Stuffed With Emptiness: Escape With Alcohol…Or Escape Life Altogether

Posted: November 3, 2011 at 7:26 am

I feel strongly about bringing more awareness to the struggles of binge eating. The “Stuffed With Emptiness” series delves into details and thoughts of significant moments of my past journey. If this topic could be triggering to your own thoughts and experience in any way, please read with caution or wait to visit FFF later.

Catch Up With Previous Stuffed With Emptiness Posts:

It all started in March of 2005. Over the following months I encountered the two following scenarios above. In the fall of that year, I turned to other destructive habits. It was my senior year of college and I wanted nothing less than to escape my home life. I wanted to pretend that I had full control over my life and my decisions. I wanted to act differently than I ever had.

For about six months (thank God only that long), my life revolved around alcohol, parties, and sleeping around. Up until then, I had never really drank and had kept intimacy an act within a serious relationship. I found myself binging less on food and more on a sensation of freedom.

I sought a lack of control with getting so drunk I barely remembered details of the night not just on a rare occasion…or even just weekend nights…but 5 or 6 nights out of the week. Most of these nights ended with me “hanging out” with one of the guys I had “connected” with during that time. It embarrasses me today to remember the lack of respect I had for myself and my body during that time.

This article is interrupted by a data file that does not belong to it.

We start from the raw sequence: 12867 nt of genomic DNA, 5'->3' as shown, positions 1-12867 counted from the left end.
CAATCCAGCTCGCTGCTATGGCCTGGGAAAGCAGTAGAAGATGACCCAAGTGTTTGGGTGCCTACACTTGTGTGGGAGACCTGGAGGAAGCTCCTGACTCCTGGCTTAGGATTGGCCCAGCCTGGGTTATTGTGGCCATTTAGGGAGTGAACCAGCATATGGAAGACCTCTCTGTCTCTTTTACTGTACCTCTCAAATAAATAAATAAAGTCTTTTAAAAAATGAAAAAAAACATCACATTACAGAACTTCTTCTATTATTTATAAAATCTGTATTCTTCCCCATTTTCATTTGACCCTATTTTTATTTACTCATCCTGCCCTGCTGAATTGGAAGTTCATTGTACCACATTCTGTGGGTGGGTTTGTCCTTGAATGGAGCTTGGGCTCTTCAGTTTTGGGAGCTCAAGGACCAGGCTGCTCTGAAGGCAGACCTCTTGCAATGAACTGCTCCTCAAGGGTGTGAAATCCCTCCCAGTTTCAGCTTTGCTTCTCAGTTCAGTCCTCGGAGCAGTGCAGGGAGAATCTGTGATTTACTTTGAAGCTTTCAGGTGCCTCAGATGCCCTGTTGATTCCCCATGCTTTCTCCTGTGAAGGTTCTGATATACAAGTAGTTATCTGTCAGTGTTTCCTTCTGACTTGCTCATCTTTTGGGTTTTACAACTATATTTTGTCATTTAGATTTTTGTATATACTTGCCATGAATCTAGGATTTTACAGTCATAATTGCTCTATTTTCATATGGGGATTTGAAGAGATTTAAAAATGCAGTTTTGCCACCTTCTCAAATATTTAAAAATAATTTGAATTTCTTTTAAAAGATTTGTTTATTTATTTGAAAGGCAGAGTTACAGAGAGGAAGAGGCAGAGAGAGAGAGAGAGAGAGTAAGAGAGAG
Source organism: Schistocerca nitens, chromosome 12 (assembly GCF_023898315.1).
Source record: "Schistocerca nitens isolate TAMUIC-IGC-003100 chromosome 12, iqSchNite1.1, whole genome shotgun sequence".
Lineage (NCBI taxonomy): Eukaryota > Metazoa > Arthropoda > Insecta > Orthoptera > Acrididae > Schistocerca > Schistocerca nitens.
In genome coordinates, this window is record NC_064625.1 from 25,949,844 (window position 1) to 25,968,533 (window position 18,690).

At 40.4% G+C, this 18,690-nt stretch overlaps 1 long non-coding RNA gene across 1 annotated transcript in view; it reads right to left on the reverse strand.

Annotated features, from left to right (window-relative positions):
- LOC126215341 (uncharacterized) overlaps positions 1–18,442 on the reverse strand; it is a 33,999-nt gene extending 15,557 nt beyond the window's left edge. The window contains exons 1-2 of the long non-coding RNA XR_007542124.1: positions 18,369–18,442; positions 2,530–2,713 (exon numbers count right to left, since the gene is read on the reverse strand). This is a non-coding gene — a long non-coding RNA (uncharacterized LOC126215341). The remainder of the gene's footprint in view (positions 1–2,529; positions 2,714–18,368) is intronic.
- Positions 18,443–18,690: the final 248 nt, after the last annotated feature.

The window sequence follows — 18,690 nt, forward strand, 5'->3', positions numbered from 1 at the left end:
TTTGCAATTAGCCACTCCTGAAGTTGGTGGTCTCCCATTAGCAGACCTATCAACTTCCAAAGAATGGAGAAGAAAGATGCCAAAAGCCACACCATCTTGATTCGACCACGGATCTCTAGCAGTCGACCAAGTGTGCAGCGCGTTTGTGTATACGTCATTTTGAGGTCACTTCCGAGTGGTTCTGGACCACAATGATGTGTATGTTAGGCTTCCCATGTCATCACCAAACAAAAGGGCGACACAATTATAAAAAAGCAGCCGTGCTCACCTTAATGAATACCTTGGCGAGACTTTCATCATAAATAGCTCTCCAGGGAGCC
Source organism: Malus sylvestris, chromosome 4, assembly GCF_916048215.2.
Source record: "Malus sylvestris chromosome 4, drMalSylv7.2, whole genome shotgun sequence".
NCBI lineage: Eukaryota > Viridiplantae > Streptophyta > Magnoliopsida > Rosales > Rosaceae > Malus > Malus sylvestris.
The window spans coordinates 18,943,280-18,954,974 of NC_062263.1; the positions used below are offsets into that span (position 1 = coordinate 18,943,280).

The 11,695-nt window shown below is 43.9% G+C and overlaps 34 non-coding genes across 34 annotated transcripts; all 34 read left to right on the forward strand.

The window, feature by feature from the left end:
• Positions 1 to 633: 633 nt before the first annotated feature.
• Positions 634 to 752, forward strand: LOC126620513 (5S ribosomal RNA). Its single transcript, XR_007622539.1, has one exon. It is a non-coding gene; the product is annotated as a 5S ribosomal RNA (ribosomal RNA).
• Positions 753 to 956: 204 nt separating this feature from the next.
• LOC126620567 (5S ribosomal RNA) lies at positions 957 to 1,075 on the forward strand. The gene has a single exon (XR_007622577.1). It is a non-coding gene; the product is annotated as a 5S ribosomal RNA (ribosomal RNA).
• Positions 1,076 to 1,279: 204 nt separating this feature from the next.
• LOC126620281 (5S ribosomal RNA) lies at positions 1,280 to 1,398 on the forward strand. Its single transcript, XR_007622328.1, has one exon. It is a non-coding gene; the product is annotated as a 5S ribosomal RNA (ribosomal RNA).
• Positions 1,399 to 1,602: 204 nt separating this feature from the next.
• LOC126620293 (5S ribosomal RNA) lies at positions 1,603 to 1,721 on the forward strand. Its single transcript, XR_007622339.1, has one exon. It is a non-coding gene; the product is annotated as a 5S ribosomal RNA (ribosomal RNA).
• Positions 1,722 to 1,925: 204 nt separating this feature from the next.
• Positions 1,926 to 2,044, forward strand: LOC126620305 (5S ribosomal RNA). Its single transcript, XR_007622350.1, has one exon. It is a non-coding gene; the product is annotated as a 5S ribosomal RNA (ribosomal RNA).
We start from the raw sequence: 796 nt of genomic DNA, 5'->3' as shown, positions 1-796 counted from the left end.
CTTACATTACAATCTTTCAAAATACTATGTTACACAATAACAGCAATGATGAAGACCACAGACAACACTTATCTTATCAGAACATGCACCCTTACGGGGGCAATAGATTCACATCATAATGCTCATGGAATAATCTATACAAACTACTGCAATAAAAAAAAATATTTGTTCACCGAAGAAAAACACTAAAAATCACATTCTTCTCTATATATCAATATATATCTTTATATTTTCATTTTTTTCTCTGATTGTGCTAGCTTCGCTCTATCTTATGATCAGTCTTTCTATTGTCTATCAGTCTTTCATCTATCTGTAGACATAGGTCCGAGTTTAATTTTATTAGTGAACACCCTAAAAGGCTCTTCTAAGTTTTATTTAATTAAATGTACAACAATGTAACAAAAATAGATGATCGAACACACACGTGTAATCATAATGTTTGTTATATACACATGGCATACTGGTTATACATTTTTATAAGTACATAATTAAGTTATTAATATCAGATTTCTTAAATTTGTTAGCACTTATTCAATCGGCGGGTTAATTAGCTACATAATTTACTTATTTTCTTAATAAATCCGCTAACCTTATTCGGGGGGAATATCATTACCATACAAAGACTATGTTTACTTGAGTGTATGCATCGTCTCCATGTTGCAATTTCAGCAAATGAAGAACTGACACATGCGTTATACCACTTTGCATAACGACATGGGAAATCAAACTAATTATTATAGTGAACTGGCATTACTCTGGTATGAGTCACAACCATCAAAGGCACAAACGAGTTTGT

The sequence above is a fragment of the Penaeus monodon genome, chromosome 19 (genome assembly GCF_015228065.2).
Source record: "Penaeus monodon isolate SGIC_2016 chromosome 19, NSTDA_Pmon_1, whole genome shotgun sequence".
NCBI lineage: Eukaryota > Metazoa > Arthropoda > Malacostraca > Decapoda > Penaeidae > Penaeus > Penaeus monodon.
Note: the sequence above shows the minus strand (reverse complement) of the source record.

I thought it was what I wanted. To say I didn’t care. To say I was happy. Deep down I knew I didn’t feel fulfilled…and when my practicum for teaching began I knew I needed to sober up. Somehow over the months between January and May of 2006, I didn’t find myself struggling as much. I still faced the occasional binge during particular emotional times, but the desires to end my life overwrought even the desire for food. I found solace in dreaming of my suicide instead of hoarding packages of cookies.

One night, my father and I ended up in another particularly grueling argument. It had become the standard occurrence. We enjoyed pushing each others’ buttons in the masochistic games we played, craving to hurt the other’s ego just a wee bit more.

I remember the argument had something to do with the fact my mother had found me writing a suicide note and my dad wondering why. What made me think I had things so bad.  I tried to explain, but the acidity of fear kept the words from coming easily. Yet it didn’t compare to the speechlessness I would feel moments later as my father said even worse words to me than the other set of syllables that have forever stained my heart.


That night, I locked myself in the bathroom. I scrounged for the bottle of hefty pain pills I had hidden away for such a need. My mother had taken it earlier that day. I then was screaming and crying, looking for anything…anything…to help. A razor? A bottle of cold medicine? There had to be something!!!!

I felt so alone and unloved…despite the calls, cries, and banging coming from the other side of the door as my mom and sister shouted for me. Pleaded with me to please come out. Please don’t hurt myself. I somehow could not see the love glaring right at me for the abyss of hatred that pulled me so deeply a few doors down the hall. I just wanted it…life…over. Gone. Done.

I finally came out. Feeling defeated. The way I viewed it, I couldn’t even have success at taking my own life. I remarked about that to my father. Telling him he could find another way I failed. Perhaps that triggered something.